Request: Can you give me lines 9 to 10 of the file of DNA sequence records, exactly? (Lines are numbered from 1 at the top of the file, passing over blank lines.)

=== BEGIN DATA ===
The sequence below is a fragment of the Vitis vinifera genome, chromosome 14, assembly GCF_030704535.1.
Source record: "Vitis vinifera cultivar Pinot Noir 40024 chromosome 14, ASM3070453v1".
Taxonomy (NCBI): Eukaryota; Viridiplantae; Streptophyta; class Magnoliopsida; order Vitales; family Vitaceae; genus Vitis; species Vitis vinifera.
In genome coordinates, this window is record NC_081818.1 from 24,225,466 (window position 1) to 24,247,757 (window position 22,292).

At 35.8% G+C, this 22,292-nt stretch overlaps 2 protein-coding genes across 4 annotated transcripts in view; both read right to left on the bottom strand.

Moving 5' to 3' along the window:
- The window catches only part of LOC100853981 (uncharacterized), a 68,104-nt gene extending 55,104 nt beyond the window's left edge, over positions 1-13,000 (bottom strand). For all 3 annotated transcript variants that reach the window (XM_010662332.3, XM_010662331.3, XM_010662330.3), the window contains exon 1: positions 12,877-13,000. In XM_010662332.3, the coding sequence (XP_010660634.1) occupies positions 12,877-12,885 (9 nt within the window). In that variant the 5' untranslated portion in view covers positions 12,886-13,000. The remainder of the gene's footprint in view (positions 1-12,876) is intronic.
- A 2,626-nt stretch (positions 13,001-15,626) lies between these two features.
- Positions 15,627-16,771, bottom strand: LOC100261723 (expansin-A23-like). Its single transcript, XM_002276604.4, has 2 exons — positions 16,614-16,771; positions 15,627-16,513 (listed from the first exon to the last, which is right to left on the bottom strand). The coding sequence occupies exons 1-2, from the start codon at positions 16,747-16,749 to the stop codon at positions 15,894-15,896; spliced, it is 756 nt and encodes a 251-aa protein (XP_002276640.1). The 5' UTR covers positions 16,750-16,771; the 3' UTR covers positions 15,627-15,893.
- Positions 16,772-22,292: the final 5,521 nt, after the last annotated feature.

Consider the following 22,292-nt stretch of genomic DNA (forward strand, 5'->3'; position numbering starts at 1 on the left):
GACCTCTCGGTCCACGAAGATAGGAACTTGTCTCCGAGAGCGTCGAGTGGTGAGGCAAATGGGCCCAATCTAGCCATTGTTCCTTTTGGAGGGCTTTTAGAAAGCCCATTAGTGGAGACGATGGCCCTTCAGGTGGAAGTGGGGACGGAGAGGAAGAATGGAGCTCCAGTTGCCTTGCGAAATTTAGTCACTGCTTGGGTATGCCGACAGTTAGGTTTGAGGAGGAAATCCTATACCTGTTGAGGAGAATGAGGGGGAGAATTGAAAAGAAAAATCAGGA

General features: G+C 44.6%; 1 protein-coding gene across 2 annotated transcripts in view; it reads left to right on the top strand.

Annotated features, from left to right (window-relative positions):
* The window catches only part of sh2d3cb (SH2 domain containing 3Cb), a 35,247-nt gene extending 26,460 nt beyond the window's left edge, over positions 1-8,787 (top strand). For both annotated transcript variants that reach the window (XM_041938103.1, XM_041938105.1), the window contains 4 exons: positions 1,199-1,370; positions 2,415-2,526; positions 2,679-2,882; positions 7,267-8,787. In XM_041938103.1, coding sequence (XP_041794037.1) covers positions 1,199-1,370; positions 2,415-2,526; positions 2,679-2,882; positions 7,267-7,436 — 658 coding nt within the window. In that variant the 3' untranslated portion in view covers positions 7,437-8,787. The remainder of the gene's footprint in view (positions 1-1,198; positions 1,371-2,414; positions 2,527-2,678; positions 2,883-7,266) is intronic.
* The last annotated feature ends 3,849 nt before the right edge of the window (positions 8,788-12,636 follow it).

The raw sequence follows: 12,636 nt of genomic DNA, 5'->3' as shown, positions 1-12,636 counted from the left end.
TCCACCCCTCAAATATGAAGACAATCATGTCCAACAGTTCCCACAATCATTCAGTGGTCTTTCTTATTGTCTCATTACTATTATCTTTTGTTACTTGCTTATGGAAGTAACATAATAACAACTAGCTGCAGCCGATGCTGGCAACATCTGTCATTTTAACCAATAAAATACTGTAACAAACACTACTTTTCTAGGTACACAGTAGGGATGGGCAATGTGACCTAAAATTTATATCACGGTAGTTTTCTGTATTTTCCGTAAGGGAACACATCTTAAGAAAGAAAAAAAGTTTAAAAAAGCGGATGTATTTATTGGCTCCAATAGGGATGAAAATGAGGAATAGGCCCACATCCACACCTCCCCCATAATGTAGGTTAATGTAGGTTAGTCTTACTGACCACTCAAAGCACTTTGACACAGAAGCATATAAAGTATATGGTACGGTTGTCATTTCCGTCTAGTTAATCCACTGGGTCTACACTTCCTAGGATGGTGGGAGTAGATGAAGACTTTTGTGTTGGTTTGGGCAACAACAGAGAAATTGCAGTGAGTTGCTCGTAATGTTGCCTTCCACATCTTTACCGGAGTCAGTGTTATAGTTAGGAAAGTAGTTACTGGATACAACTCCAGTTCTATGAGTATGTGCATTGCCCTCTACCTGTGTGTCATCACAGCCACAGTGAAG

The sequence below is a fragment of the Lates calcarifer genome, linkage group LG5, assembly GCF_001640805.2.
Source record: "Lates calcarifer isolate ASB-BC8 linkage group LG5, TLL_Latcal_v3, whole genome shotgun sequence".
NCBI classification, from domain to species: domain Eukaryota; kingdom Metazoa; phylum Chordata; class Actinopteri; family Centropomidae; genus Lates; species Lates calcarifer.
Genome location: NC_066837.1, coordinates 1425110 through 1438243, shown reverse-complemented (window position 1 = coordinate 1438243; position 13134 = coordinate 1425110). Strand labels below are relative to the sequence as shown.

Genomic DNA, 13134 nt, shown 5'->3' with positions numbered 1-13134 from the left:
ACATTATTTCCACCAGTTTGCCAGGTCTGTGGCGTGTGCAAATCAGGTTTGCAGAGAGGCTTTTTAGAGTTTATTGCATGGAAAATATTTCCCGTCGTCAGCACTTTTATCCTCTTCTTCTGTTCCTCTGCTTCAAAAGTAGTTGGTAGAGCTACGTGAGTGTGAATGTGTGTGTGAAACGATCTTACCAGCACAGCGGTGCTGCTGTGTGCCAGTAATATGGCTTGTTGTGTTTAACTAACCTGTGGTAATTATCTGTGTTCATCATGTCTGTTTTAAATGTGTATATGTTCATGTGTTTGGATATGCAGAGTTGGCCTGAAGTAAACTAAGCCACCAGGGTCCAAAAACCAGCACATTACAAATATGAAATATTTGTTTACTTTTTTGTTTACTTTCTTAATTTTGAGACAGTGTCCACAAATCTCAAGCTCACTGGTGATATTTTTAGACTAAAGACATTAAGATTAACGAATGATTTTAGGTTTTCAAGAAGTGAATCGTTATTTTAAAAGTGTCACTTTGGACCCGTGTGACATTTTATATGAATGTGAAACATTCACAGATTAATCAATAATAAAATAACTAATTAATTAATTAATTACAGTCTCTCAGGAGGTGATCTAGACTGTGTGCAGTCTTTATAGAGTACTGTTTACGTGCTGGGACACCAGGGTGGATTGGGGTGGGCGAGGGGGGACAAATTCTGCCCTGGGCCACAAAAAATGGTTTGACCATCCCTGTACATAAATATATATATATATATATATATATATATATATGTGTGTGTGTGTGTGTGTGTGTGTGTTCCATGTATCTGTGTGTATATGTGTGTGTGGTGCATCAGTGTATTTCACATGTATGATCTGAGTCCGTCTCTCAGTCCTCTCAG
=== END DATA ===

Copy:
- Positions 15,627-16,771, bottom strand: LOC100261723 (expansin-A23-like). Its single transcript, XM_002276604.4, has 2 exons — positions 16,614-16,771; positions 15,627-16,513 (listed from the first exon to the last, which is right to left on the bottom strand). The coding sequence occupies exons 1-2, from the start codon at positions 16,747-16,749 to the stop codon at positions 15,894-15,896; spliced, it is 756 nt and encodes a 251-aa protein (XP_002276640.1). The 5' UTR covers positions 16,750-16,771; the 3' UTR covers positions 15,627-15,893.
- Positions 16,772-22,292: the final 5,521 nt, after the last annotated feature.